U.S. v. Perry

Decision Date13 May 1981
Docket Number1051 and 1052,Nos. 783,998,999,997,D,s. 783
Citation643 F.2d 38
Parties7 Fed. R. Evid. Serv. 1224 UNITED STATES of America, Appellee, v. Leroy PERRY, Leroy Butler, Charles Cameron, Donald Dewees, Arthur Gibbons, and Willie Earl Patterson, Appellants. ockets 79-1407, 79-1456, 79-1458, 79-1477, 79-1486 and 79-1496.
CourtU.S. Court of Appeals — Second Circuit

Jerome H. Field, Brooklyn, N. Y., for appellant Leroy Perry.

Lawrence K. Feitell, New York City (Ozro T. Wells, New York City, on brief), for appellant Leroy Butler.

Lawrence K. Feitell, New York City, for appellant Charles Cameron.

Irving Perl, New York City, for appellant Donald Dewees.

Marguerite Spencer Hines, New York City, for appellant Arthur Gibbons.

Peter J. Maloney, New York City (Harold B. Foner, Brooklyn, N. Y., on brief), for appellant Willie Earl Patterson.

Laurence A. Urgenson, Asst. U. S. Atty., Brooklyn, N. Y. (Edward R. Korman, U. S. Atty. for the E. D. N. Y., Harvey M. Stone, Victor J. Rocco, Asst. U. S. Attys., Brooklyn, N. Y., on brief), for appellee.

Before OAKES and VAN GRAAFEILAND, Circuit Judges, and NICKERSON, District Judge. *

OAKES, Circuit Judge:

This case, dealing with the Comprehensive Drug Abuse Prevention and Control Act of 1970, 21 U.S.C. §§ 841(a)(1), 846, is here on appeal from judgments of conviction in the United States District Court for the Eastern District of New York, Jacob Mishler, Judge. This appeal presents a novel question whether members of a single distribution network for substances (mannite and quinine), which are themselves legal and uncontrolled but which are used as agents for cutting heroin, can be prosecuted for one conspiracy by virtue of their common source, their knowledge of one another's position in the network, and their intent that the uncontrolled substances would be used as cutting agents, despite the fact that the conspirators were simultaneously involved in different independent networks which distributed the illegal element, heroin. Put another way, where the raw heroin utilized for manufacture of the final "street" product did not come from a common source or from a new common pool, may there be conspiratorial liability for selling uncontrolled dilutant compounds to the different and, so far as appears, unconnected heroin dealers? My colleagues affirm on the basis that appellants were properly convicted under 21 U.S.C. § 846 for conspiracy to violate 21 U.S.C. § 841 by aiding and abetting the distribution of heroin. 1 I disagree,

but because two of the principal alleged coconspirators were themselves substantial heroin dealers I would hold that any error as to them (and their respective confederates) was harmless. I would, however, reverse as to appellant Donald Dewees.


The facts need not be spelled out in great detail. One Canadian pharmaceutical source of mannite and quinine, Joel Merling, sold vast quantities of these uncontrolled substances which are, and in certain cases were proven to be, used as heroin cutting agents, or "diluents" (although they can be used, respectively, for laxative or medicinal purposes), to a New Yorker, Hyman Lieberman. Lieberman stored the substances in his store on the lower East Side of Manhattan and resold them with the aid of Israel (Paddy) Pollack. Pollack was friendly with and had access to various members of the black community in Harlem, including the appellants and other people in the drug business.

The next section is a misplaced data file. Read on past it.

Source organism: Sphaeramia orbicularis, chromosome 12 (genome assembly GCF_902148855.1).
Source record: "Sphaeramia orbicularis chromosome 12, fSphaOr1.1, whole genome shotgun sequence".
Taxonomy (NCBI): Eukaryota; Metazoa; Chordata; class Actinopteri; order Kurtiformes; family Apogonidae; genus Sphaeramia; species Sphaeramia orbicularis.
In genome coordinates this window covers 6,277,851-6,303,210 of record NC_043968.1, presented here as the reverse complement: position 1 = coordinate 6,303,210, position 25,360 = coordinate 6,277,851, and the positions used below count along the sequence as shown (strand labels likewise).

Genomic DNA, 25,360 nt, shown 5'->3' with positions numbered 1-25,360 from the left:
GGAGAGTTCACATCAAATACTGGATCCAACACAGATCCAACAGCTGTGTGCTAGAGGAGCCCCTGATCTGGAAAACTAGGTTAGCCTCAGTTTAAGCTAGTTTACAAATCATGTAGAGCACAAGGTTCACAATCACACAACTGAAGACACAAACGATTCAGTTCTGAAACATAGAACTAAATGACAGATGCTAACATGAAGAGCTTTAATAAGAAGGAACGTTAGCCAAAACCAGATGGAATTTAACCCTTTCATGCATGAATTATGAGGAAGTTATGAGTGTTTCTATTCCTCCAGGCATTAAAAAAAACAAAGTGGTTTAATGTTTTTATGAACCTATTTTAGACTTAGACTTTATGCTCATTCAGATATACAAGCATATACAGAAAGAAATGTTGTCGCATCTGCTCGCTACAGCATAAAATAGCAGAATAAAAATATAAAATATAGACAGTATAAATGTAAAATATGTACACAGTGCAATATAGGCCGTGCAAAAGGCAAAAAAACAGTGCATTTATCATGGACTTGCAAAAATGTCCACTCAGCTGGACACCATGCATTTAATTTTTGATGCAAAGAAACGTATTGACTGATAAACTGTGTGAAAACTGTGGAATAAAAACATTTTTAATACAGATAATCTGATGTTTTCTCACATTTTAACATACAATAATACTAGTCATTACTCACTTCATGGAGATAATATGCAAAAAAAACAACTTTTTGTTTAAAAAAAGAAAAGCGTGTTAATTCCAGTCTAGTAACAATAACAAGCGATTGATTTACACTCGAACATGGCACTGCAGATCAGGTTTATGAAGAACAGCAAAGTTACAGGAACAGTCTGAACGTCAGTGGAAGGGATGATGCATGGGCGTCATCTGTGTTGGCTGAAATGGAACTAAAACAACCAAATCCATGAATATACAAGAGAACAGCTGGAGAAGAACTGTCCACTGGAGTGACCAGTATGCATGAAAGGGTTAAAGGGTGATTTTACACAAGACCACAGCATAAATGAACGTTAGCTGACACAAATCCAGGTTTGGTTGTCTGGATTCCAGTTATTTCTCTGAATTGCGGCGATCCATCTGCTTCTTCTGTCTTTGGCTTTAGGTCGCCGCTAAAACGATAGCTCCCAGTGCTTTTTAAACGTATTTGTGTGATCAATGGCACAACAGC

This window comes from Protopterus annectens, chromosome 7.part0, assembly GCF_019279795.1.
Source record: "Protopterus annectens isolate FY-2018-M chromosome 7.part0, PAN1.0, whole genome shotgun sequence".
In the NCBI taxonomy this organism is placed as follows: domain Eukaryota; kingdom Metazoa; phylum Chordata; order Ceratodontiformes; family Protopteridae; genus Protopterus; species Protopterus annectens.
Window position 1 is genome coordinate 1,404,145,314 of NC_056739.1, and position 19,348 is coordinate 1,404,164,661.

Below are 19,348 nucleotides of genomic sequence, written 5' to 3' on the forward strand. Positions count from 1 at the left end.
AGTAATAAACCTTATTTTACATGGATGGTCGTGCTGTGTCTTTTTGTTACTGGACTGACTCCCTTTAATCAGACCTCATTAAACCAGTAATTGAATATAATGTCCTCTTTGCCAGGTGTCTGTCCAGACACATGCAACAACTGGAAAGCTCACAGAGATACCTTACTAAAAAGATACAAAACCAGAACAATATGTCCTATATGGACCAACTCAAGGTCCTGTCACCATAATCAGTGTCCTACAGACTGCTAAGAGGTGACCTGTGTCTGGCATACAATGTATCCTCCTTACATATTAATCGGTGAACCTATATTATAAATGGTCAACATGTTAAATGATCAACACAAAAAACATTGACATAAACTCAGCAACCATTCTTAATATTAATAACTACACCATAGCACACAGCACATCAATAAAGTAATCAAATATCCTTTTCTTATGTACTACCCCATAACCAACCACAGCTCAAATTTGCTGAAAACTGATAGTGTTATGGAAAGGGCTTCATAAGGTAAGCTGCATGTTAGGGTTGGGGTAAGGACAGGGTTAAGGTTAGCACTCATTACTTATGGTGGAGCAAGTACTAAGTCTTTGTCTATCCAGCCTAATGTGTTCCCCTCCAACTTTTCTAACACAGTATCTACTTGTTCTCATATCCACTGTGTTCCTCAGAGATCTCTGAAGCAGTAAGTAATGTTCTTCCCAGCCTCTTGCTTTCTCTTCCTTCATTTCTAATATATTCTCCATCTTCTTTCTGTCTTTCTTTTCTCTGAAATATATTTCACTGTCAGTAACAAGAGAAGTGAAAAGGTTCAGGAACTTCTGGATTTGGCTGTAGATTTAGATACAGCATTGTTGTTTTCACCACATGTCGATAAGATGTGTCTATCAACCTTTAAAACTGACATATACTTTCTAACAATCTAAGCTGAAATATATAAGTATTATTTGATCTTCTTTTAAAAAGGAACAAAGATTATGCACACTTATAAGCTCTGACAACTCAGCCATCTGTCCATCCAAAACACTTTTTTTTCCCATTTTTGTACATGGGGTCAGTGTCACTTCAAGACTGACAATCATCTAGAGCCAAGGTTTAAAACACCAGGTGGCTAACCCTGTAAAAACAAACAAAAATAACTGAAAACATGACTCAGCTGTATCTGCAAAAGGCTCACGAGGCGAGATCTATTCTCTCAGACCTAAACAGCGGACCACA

In July of 1974 Lieberman and Pollack employed Gerald Gewirtz to pick up and unload incoming shipments of mannite and quinine, and to make deliveries to Pollack's customers. Gewirtz, apprehended on another charge in June 1976, became an informant and thereafter for six months made deliveries of some seventy-four boxes of mannite weighing twenty pounds each to appellants, their apartments, their vehicles, their stores or shops, and, in the case of Leroy Butler, his New Jersey home. These deliveries were monitored, that is, they were under police surveillance. Sales prices to appellants totaled tens of thousands of dollars, and credit was extensively used. Gewirtz testified as to heavy mannite-quinine traffic and his deliveries in late 1976 were substantiated by photographs and tape recordings.

The other chief Government witness was Frank Lucas, the well-known Harlem drug trafficker who is currently serving consecutive federal and state prison terms totaling seventy years. Lucas testified as to transactions with appellant Butler throughout 1974 in which Butler gave him mannite and quinine in exchange for heroin. These transactions took place at the Audubon Garage in Washington Heights. The garage was owned by a corporation in which Butler was a stockholder and on behalf of which appellant Arthur Gibbons at one point served as a leasing agent. Lucas on occasion played cards with Butler and Pollack at the Audubon Garage, and Gewirtz made a number of mannite-quinine deliveries there. Lucas's and Butler's dealings were arranged during meetings either at a Harlem social club or at the Bridge Apartments (located across the street from the Audubon Garage) where Butler had an apartment and where, from time to time, Gewirtz also brought mannite and quinine to Butler or to Willie Earl Patterson. Lucas testified to three sales of heroin to Butler in 1974: one in late spring or early summer of a half kilo paid for by Butler with $60,000 and an amount of mannite and quinine; a second in mid-summer of a half kilo delivered to Butler at the Bridge Apartments; and a third sale in late 1974 of a half kilo paid for in "cash and cut."